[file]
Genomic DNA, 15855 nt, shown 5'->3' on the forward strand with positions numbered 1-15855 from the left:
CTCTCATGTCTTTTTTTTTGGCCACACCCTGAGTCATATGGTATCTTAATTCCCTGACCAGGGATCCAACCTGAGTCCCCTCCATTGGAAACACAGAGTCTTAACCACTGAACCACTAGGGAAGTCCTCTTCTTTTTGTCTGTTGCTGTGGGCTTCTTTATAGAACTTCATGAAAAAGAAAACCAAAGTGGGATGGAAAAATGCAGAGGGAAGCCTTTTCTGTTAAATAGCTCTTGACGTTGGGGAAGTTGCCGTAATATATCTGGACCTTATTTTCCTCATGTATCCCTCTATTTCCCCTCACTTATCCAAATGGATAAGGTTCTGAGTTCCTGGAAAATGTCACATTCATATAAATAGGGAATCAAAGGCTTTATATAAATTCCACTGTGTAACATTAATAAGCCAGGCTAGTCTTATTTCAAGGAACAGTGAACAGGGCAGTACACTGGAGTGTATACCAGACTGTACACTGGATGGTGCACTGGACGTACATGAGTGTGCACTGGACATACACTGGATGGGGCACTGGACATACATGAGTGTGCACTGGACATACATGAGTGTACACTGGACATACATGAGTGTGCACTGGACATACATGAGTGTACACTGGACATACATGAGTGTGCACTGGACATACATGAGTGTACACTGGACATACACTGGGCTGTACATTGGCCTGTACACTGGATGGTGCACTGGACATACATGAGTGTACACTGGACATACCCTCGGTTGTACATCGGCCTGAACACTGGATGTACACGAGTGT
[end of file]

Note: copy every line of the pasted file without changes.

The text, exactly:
Genomic DNA, 15855 nt, shown 5'->3' on the forward strand with positions numbered 1-15855 from the left:
CTCTCATGTCTTTTTTTTTGGCCACACCCTGAGTCATATGGTATCTTAATTCCCTGACCAGGGATCCAACCTGAGTCCCCTCCATTGGAAACACAGAGTCTTAACCACTGAACCACTAGGGAAGTCCTCTTCTTTTTGTCTGTTGCTGTGGGCTTCTTTATAGAACTTCATGAAAAAGAAAACCAAAGTGGGATGGAAAAATGCAGAGGGAAGCCTTTTCTGTTAAATAGCTCTTGACGTTGGGGAAGTTGCCGTAATATATCTGGACCTTATTTTCCTCATGTATCCCTCTATTTCCCCTCACTTATCCAAATGGATAAGGTTCTGAGTTCCTGGAAAATGTCACATTCATATAAATAGGGAATCAAAGGCTTTATATAAATTCCACTGTGTAACATTAATAAGCCAGGCTAGTCTTATTTCAAGGAACAGTGAACAGGGCAGTACACTGGAGTGTATACCAGACTGTACACTGGATGGTGCACTGGACGTACATGAGTGTGCACTGGACATACACTGGATGGGGCACTGGACATACATGAGTGTGCACTGGACATACATGAGTGTACACTGGACATACATGAGTGTGCACTGGACATACATGAGTGTACACTGGACATACATGAGTGTGCACTGGACATACATGAGTGTACACTGGACATACACTGGGCTGTACATTGGCCTGTACACTGGATGGTGCACTGGACATACATGAGTGTACACTGGACATACCCTCGGTTGTACATCGGCCTGAACACTGGATGTACACGAGTGT